Words by Nick Slay

NYFW Chromat Swim wins the award for inclusion this season, however why is this highlight not the norm in 2018?

Becca McCharen-Tran, the brilliant designer behind Chromat Swim, has always been unconventional. Who else sends their runway models out to walk fueled on Red Hot Cheetos, Red Bull, and an abundance of unfiltered “Girl Power?” But more than that, it seems that Becca has ended the conversation on diversity and shows us how it’s done in 2018.

When most people think of diversity, the strategy is usually, “lets make sure we have some sistas and Latinas so the affirmative action people will get off our backs.” Inclusion, especially in the fashion industry should go so much further. Chromat Swim consistently does that. It means having more than just every shade on the white runway, but every body type too. That means curves, paraplegic, or just plain non-traditional. Young girls from every race, disability, walk of life should see themselves strutting their under the bright lights.

Right Said Fred would totally cosign that these women are “too sexy” for everything they bring to the table. On this year’s Chromat catwalk we saw transgender, curvy, Black, Asian, White Hispanic, differently abled, short, and tall hit the camera pit with a sense of self awoken fierceness that deserves two snaps from the sultan of top models herself, queen Tyra Banks. However as we fight the celebrity-in-chief, his “Trumpism” and new age made for TV fascism, Fashion Week is a place where women of color and non-traditional body types are usually overlooked or used as a diversity ploy for ratings and news captions.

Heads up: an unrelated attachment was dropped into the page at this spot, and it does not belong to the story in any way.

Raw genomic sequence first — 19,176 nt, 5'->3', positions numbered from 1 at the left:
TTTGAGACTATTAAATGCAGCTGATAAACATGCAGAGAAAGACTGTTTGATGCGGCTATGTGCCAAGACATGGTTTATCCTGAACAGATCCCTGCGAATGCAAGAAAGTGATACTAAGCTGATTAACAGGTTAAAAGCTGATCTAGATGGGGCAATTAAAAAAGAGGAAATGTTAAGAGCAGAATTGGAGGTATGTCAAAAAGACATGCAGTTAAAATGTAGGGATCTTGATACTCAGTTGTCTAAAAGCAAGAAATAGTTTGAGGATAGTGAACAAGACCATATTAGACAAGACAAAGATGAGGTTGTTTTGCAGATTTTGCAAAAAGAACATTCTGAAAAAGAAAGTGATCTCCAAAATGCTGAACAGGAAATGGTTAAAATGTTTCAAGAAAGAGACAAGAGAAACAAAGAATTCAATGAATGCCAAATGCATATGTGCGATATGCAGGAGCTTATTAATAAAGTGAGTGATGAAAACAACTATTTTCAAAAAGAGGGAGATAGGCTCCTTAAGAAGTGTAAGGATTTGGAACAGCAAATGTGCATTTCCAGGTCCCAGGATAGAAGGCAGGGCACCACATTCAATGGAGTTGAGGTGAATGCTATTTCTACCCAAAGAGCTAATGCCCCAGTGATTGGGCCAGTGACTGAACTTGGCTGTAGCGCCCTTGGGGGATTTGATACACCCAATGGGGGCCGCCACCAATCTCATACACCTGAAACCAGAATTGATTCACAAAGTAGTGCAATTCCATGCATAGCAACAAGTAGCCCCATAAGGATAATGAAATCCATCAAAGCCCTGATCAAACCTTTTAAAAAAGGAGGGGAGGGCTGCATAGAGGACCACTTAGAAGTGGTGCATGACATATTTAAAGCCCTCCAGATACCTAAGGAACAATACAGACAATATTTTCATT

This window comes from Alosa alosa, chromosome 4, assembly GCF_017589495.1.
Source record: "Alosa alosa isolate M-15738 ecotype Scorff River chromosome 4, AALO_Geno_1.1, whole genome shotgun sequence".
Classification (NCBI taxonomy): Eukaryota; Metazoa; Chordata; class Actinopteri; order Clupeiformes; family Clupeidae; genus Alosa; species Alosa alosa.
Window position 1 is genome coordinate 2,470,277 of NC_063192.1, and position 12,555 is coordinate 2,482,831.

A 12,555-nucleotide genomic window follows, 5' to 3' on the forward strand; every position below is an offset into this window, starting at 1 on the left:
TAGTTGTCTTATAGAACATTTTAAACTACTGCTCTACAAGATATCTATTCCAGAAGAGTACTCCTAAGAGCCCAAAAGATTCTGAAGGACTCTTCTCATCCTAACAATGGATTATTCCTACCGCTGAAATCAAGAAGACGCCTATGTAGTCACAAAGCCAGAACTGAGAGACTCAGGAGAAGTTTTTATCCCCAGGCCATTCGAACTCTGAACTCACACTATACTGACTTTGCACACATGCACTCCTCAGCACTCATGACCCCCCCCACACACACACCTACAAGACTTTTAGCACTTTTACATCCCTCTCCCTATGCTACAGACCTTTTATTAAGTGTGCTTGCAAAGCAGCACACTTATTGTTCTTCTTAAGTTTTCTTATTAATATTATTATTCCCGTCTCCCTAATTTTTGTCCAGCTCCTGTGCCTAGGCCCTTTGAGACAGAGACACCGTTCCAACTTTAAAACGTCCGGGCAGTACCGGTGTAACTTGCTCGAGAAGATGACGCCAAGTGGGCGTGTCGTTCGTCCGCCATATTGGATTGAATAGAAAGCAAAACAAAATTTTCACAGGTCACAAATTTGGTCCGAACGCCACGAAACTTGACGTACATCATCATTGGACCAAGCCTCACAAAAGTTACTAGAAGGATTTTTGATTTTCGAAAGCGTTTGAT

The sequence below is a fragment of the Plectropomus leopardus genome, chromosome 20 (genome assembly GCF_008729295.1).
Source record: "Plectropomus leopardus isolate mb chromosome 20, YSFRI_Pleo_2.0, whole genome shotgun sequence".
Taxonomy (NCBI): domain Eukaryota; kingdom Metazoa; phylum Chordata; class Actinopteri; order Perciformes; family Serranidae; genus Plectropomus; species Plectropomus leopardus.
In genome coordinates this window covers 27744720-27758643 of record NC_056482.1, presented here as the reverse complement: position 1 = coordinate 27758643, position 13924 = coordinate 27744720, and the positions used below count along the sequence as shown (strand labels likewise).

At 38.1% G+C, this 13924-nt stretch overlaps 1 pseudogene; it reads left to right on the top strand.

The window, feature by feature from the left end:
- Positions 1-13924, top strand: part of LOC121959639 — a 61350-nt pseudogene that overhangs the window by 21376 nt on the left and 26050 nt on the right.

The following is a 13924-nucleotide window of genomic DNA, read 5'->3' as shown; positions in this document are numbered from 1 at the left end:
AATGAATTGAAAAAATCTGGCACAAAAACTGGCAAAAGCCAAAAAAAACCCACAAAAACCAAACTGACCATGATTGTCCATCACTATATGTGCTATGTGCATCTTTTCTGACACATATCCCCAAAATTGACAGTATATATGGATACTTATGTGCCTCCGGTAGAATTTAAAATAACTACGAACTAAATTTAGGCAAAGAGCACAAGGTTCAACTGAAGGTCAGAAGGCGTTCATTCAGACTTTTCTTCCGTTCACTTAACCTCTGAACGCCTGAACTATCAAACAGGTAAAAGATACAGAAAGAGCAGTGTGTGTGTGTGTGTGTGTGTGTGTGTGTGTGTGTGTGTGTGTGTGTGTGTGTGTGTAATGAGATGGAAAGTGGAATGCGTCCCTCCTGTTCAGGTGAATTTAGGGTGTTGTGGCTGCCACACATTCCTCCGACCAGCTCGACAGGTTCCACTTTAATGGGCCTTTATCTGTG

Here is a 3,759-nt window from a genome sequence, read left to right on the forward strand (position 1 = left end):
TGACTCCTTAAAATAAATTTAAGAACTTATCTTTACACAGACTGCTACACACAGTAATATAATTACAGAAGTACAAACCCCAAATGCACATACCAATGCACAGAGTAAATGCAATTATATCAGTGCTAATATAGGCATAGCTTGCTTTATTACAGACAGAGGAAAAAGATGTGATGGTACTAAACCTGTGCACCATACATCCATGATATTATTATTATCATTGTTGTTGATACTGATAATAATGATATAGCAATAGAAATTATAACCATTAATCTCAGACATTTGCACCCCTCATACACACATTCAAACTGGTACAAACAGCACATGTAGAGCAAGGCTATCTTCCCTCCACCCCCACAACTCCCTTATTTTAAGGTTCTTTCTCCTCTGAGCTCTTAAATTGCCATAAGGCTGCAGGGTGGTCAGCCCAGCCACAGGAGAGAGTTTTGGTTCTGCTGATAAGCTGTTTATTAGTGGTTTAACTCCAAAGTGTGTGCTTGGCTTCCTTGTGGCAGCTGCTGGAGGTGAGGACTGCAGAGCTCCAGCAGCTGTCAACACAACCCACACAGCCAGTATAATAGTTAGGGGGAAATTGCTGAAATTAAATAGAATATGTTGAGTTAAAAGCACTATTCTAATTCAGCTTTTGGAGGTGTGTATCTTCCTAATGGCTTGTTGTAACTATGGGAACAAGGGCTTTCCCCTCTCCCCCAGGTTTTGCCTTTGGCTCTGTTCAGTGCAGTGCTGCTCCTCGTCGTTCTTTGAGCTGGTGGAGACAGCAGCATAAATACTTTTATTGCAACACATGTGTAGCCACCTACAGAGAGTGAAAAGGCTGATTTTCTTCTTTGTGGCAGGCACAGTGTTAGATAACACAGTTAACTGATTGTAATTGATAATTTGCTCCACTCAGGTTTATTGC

To quote the famous stylist Eman B. Fendi who is of Egyptian and Palestinian lineage, she had a couple of different notes for fashion week this year after attending the Chromat show:

“Eh yo Vogue this what INCLUSIVE looks like,” exclaimed Fendi on her social media post directly after the show.

In terms of the noted change in the industry of there being more women of color she attributed it to the success of black designers and went on to say:

“I think because of the strong influx of Black designers such as Jerry Lorenzo, Virgil Abloh, LaQuan Smith, Shane Oliver and so many more, it forces a change. These designers support their own and in return giving full exposure of the culture. You have no option but to include and allow others around you to grow. There’s room for everyone to win.

My honest opinion: the more people of color in power, the more drastic of a change we can make in the industry. Just look at Pyer Moss last night; Black designers with the most diverse casting. In return, people support and when other designers see it, it inspires them to do different. Domino effect.”

The end goal? Fashion should see the Chromat show and take notes. If the fashion industry truly wants to tout they are making better strides than other industries in terms of diversity, they must strive towards true inclusion. Fashion is for everyone. This is America, if you can afford to buy it, you should see yourself represented in souls who strut down the catwalk. When we are all seen as looking fabulous, true acceptance begins.

Full Runway Video Below: